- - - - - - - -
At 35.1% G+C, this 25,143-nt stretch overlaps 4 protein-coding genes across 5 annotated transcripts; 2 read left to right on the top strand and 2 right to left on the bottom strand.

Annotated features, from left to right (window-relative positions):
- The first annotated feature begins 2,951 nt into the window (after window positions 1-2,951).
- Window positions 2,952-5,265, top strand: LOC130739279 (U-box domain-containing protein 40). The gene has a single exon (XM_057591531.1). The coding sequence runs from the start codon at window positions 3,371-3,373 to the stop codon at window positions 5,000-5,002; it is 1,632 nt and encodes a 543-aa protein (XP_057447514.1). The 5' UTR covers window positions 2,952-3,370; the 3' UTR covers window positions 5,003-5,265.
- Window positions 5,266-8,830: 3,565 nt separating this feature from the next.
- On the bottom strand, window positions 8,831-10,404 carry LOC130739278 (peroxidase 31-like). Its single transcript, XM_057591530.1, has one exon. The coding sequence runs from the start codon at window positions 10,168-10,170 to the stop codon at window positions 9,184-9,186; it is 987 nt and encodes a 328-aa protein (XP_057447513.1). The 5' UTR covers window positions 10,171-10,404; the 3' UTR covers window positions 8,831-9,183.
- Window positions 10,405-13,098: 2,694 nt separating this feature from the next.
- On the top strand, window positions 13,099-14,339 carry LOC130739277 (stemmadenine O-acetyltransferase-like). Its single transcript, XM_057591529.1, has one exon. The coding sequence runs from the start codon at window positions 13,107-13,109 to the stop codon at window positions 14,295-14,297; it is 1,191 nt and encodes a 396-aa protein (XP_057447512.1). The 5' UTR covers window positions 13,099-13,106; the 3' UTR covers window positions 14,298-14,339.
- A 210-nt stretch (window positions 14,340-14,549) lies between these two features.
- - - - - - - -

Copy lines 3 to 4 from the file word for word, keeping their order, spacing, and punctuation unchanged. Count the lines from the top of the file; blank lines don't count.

- The first annotated feature begins 2,951 nt into the window (after window positions 1-2,951).
- Window positions 2,952-5,265, top strand: LOC130739279 (U-box domain-containing protein 40). The gene has a single exon (XM_057591531.1). The coding sequence runs from the start codon at window positions 3,371-3,373 to the stop codon at window positions 5,000-5,002; it is 1,632 nt and encodes a 543-aa protein (XP_057447514.1). The 5' UTR covers window positions 2,952-3,370; the 3' UTR covers window positions 5,003-5,265.